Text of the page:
Interview with Luca Lampariello on languages

Introduction: Hailing from Roma, Italia, Luca Lampariello is an electrical engineer by trade, but a language lover by passion. He has spent nearly twenty years studying foreign languages and blogs regularly about his methods for learning languages online. Recently, Luca has been working on his book and attending different conferences such as the Polyglot Conference in Berlin. I think that my favorite take aways from him, outside of the informative study approaches, would be this philosophy in this quote presented on his website, “If anyone every tells you knowing English is enough, tell them, he who learns another language acquires another soul.” For more information about Luca, check out his website here, or visit his YouTube channel hereIf you would like to read more interviews with language lovers, linguists, localization professionals and polyglots please click here.


1.) Please introduce yourself and tell us a bit about you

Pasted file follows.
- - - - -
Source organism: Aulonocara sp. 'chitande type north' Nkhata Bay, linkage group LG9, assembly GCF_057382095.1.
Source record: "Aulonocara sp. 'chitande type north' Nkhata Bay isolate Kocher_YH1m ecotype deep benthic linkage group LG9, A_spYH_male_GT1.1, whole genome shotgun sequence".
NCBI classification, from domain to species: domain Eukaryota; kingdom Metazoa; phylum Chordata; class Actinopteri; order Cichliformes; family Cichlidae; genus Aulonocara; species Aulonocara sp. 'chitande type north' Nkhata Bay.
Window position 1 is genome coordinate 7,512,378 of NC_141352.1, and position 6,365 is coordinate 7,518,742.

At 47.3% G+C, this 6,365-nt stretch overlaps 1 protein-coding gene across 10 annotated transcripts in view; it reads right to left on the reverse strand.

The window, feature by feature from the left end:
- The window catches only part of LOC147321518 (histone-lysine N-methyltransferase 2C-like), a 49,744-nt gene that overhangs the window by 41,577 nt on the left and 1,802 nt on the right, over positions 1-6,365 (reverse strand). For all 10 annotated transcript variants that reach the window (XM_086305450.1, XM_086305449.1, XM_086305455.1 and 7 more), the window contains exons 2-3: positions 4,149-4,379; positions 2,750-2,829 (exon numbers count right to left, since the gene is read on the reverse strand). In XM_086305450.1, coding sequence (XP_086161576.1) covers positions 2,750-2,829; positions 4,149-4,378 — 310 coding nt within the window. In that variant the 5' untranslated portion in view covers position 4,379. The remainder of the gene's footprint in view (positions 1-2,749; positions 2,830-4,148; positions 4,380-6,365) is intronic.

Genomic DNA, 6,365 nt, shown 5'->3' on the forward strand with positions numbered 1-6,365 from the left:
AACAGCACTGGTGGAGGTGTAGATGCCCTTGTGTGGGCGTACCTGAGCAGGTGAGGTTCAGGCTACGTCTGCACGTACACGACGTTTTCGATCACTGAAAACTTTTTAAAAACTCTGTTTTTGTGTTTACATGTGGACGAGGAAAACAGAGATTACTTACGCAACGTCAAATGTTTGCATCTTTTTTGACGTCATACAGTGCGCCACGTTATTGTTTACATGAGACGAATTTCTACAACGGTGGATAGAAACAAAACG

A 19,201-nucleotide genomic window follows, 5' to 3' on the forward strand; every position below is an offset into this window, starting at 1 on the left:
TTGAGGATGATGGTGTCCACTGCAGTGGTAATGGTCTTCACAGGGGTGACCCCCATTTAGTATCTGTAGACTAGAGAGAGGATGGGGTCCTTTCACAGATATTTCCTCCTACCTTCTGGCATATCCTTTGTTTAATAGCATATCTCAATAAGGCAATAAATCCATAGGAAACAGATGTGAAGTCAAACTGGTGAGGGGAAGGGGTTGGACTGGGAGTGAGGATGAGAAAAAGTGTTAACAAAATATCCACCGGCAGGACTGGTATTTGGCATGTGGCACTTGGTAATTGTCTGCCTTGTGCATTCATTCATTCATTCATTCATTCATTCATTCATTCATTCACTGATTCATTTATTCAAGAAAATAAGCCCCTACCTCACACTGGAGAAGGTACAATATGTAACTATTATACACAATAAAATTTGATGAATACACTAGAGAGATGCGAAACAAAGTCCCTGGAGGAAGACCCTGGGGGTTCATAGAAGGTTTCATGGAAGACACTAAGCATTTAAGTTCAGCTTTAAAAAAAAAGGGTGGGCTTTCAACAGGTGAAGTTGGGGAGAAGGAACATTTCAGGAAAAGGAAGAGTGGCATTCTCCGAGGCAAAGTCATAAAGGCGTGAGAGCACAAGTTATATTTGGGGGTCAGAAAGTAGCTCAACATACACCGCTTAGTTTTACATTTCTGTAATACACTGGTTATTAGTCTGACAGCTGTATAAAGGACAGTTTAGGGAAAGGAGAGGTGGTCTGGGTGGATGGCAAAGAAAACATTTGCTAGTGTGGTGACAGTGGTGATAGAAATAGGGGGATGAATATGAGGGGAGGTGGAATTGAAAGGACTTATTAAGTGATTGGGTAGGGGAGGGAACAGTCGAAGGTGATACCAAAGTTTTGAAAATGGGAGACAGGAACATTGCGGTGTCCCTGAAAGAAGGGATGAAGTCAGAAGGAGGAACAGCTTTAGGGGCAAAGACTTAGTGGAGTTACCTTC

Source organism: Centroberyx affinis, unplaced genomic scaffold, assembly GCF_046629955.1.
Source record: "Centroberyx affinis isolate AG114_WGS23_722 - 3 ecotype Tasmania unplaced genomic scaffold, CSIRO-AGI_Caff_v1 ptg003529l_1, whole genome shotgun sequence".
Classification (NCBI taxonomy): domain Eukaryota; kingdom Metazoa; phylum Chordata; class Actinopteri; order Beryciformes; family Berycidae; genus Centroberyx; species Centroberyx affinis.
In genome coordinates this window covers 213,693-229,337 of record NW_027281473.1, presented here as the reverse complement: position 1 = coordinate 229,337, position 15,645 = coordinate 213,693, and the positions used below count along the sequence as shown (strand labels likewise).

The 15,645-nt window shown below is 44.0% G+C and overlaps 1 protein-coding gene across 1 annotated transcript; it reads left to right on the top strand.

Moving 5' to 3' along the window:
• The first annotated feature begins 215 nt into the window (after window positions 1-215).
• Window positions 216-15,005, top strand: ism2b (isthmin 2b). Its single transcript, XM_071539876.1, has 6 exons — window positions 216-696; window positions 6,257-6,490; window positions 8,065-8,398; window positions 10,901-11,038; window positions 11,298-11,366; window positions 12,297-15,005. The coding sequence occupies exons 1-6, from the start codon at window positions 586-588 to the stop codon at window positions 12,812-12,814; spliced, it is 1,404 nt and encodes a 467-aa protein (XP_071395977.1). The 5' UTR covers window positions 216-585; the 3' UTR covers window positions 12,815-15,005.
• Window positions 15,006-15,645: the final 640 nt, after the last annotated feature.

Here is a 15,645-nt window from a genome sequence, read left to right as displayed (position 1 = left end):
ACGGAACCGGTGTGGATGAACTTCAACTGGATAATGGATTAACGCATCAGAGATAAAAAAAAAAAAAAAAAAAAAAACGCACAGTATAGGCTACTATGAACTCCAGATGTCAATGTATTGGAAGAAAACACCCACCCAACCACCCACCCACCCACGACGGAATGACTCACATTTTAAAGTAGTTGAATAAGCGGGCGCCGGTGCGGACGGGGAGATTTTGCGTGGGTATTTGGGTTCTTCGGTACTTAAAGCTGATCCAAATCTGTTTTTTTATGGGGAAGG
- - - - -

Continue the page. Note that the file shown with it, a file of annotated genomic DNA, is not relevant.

My name is Luca. I am Italian. I come from Rome. I am 33 years old, and I have a degree in electronic engineering. Basically my passion was and has always been foreign languages. That’s about it!


2.) What languages do you speak and to what capacity?

I speak Italian, which is my native tongue, English, French, German, Spanish, Dutch, Swedish, Russian, Portuguese, Chinese (Mandarin Chinese), Japanese, and Polish. To address the second issue, to what capacity, it is kind of difficult to really answer this question because I normally let other people judge my language skills, but I would say that I got a certificate (as they call it) or in English TOFL, C2, C2 (French), German C2, and C2 in Spanish, so apart from my native language of Italian I have four C2 certificates. Which doesn’t necessarily mean that I am at the C2 level, but it means that I have a high level and I can work without a problem in these languages, and then the rest, I’d say that I speak fluently apart from Japanese and Polish which are the last two that I’ve learned.  In order to answer or say for example fluently, which means to me basically communicating effectively in a wide range of topics. I don’t have time to delve into this, but I would say apart from my native language I speak four languages at a very high level, and the rest, I speak it fluently, then the two other languages that I am learning (Japanese and Polish), which I can communicate with people without a problem, but still I struggle a little bit because I am still in the process of learning.